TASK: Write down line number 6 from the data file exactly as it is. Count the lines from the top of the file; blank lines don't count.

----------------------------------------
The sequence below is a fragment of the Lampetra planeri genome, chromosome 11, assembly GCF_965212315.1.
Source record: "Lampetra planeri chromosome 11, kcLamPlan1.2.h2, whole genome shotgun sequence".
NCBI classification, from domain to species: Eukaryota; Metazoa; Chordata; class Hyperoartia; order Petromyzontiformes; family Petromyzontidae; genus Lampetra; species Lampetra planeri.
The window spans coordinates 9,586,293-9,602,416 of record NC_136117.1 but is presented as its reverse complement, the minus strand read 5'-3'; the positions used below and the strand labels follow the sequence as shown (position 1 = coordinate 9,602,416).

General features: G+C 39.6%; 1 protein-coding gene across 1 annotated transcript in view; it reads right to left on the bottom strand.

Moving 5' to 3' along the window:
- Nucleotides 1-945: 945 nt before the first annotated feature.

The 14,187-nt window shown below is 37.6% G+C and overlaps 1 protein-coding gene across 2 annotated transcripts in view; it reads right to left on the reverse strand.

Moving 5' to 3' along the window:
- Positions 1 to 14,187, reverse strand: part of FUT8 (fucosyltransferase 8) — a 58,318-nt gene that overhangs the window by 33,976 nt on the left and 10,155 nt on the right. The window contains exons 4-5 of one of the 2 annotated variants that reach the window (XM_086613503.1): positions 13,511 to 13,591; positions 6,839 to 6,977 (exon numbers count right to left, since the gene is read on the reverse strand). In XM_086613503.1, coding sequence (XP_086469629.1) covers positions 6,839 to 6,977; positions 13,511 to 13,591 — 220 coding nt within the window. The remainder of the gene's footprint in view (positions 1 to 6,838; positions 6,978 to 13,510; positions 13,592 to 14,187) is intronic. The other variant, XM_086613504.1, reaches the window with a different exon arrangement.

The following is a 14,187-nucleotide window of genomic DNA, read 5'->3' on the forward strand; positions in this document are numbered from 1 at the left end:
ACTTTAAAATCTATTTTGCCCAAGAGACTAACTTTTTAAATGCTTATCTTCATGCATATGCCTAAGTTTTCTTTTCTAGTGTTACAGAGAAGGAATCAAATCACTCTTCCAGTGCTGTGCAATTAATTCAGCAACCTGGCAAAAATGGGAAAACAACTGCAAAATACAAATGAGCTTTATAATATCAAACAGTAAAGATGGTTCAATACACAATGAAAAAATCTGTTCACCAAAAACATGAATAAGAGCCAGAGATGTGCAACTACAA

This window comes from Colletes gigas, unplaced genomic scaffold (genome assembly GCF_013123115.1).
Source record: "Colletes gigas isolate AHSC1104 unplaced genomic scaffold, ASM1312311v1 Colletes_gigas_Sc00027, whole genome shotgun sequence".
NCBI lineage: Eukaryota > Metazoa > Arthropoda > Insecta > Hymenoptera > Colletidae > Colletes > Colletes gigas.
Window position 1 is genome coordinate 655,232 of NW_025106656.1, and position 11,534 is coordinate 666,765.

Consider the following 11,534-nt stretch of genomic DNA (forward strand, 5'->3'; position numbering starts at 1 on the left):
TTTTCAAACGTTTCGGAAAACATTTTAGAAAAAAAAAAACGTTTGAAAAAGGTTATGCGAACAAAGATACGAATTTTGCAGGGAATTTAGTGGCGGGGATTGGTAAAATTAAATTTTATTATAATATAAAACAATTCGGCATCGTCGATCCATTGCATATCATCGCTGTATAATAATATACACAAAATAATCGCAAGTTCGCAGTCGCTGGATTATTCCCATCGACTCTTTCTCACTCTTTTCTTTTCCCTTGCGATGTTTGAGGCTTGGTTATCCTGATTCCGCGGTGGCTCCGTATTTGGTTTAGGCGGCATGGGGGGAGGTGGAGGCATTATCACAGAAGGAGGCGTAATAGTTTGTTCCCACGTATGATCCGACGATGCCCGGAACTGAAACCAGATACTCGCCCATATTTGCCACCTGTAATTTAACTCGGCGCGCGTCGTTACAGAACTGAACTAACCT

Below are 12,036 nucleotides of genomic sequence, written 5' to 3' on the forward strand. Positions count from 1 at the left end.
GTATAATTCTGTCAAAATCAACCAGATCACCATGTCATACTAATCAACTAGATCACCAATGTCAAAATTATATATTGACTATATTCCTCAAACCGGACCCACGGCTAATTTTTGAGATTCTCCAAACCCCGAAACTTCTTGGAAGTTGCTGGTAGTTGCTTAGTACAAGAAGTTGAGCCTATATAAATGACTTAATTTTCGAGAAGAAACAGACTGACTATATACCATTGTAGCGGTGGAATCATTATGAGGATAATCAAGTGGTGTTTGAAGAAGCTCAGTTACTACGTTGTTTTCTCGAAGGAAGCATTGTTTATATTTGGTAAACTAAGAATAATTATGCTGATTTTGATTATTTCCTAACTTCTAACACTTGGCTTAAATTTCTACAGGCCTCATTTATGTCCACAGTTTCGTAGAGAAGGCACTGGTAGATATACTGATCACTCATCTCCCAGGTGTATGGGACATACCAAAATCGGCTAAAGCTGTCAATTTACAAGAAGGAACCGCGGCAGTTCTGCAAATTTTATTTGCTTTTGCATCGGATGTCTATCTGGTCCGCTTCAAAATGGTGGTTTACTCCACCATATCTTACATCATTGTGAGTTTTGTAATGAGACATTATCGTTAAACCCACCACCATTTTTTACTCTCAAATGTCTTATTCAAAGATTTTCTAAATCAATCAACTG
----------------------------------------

Moving 5' to 3' along the window: